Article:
Easy Pose: Sukhasana

Woman sitting in easy pose on a yoga mat
Easy Pose - Sukhasana. John Freeman/Dorling Kindersley/Getty Images

Sukhasana, also called "easy pose," is the name for any comfortable, cross-legged, seated position, and one of the most basic poses used in yoga practice and meditation. In this case, however, easy doesn't mean the opposite of difficult. It means "with ease." So, sitting in sukhasana is actually sitting any way you can with ease. For some people, using props such as blankets, towels, and yoga blocks (described in detail here) can help you feel as comfortable as possible in this pose.

How to Do Sukhasana

  1. Arrange supportive padding (blanketblock, or bolster) under your sit bones so that your hips will be higher than your knees when you come into the pose.
  2. Come to sit on your padding in a comfortable, cross-legged position. Shift the flesh of your butt to each side with your hands so that your sit bones have a firm foundation.
  3. Lean back and forth and side to side with your torso a few times to make sure that your shoulders are aligned directly over your hips. Slide the shoulder blades down your back so that your shoulders move away from your ears. The crown of your head should rise towards the ceiling.
  4. Your hands can rest in your lap or on the tops of your thighs. Turn your palms up to be receptive or down to feel grounded.
  5. On your inhalations, feel your spine grow long. On your exhalations, root down through your seat.

Tips and Modifications

Sukhasana is a pretty straightforward pose, but it involves several (parts of the body). In order to get the most benefits from the pose, and avoid discomfort and possible injuries, try these tips for fine-tuning the position:

Upper back and neck

Slouching or allowing your chin to jut forward while in easy pose can strain your neck or upper back.

Tips:

  • Lift the breastbone and think in terms of your shoulders broadening away from each other (but not too far back).
  • Draw your chin in toward the front of your neck and imagine the back of your neck being gently pulled upwards.

Lumbar spine

In this position, you may have a tendency to allow your lower back to curve inwards (as in a backbend), or outwards (arching your back). Both can put pressure on the spine.

Tips:

  • If your back is curving inwards, imagine your tailbone sinking down toward the floor. This will allow your pelvis to tilt backwards slightly and the lumbar spine to straighten.
  • If your back is curving outwards, try to gently tilt the pelvic girdle forwards. Putting a blanket or blocks under the buttocks so that the hips are raised a little can, for some people, make it easier to sit with the pelvis tilted forwards sufficiently.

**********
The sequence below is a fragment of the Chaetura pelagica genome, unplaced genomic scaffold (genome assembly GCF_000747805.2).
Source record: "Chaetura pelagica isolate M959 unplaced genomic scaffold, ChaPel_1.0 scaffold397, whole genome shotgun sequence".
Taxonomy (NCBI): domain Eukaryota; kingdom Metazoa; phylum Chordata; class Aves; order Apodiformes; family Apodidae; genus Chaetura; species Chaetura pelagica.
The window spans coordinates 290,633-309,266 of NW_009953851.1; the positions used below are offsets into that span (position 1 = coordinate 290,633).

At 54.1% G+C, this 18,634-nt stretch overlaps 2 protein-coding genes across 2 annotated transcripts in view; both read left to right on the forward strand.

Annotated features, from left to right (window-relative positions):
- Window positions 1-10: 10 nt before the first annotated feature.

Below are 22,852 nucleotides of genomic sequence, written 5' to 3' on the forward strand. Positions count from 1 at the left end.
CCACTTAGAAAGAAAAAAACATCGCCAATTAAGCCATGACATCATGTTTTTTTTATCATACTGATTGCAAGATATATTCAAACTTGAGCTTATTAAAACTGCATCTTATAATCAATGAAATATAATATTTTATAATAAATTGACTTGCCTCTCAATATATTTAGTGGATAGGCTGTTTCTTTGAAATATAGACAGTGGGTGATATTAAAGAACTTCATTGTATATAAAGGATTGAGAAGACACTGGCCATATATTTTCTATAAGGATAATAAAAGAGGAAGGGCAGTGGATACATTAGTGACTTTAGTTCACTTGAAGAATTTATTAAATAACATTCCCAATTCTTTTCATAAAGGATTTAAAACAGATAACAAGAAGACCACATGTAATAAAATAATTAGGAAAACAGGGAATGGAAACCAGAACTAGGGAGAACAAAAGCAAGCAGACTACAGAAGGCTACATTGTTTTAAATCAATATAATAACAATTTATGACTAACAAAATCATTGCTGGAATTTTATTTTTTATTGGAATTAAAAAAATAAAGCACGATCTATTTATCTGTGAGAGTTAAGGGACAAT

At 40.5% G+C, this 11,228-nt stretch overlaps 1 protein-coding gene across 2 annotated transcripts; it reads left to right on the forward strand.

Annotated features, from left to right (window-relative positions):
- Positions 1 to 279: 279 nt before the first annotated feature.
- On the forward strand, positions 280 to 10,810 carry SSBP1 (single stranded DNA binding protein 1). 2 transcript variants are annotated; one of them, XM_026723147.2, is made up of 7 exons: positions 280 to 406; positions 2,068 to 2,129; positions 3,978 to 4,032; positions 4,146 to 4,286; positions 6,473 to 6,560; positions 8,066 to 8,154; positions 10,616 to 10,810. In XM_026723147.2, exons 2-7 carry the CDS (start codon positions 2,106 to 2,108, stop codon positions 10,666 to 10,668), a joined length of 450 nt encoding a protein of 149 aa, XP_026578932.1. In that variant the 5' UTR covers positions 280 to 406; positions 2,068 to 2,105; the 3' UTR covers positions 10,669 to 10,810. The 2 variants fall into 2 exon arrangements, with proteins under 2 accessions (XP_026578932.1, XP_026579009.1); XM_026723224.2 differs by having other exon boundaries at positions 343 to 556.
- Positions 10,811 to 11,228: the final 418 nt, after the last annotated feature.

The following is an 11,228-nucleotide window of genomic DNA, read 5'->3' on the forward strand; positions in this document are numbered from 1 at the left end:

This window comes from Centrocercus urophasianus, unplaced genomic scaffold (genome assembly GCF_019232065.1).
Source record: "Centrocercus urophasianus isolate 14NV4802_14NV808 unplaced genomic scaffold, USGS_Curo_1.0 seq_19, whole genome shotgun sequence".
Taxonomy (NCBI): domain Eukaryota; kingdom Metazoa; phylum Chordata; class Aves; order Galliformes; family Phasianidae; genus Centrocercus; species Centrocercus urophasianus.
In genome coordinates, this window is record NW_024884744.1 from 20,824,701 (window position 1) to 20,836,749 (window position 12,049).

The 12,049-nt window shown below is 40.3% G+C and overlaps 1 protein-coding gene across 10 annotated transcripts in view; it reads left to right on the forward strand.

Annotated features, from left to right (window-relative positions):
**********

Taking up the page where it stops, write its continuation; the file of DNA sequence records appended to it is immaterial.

Legs

Sitting in sukhasana can, in some cases, restrict circulation in the legs. This is something to be especially aware of if you already have a condition that compromises circulation, such as varicose veins or edema, or if you are pregnant. (If you are pregnant, always talk to your doctor before doing this pose or any other yoga poses.) Signs of restricted circulation include numbness or a pins-and-needles sensation in the legs and feet.

Tips:

  • Don't pull your feet in too close to your pelvis. Placing them farther away will keep your knees from bending too much. Sitting on some padding can also keep your knees from bending excessively.
  • Don't stay in the position for too long
  • Consider an alternative pose, such as dandasana (staff pose), or Egyptian pose

Hips

If your hips are not that flexible, you may not be able to place your knees close to the ground. This can affect the posture and strain your spine.

Tips:

  • Place yoga blocks or blanket under your buttocks. Placing some padding under your knees can also give you more stability and help you feel more grounded in this position.

Feet and ankles

If the knees are high off the ground this can cause a significant degree of sideways flexion in your ankles, which can be uncomfortable. Or the outside of your ankles may be uncomfortable because they are touching the ground.

Tips:

  • Place soft padding underneath the ankles or use two yoga mats
  • Tuck each foot under the opposite shin in a traditional cross-legged position
  • Bring one heel in towards your groin. The other foot may rest on the floor in front of you so that your heels will line up. This configuration opes your legs a little wider.
  • Settle one foot into your lap

If you take yoga as part of a class, ask your instructor to help you modify this position so that you can get the most out of it and avoid risking injury.

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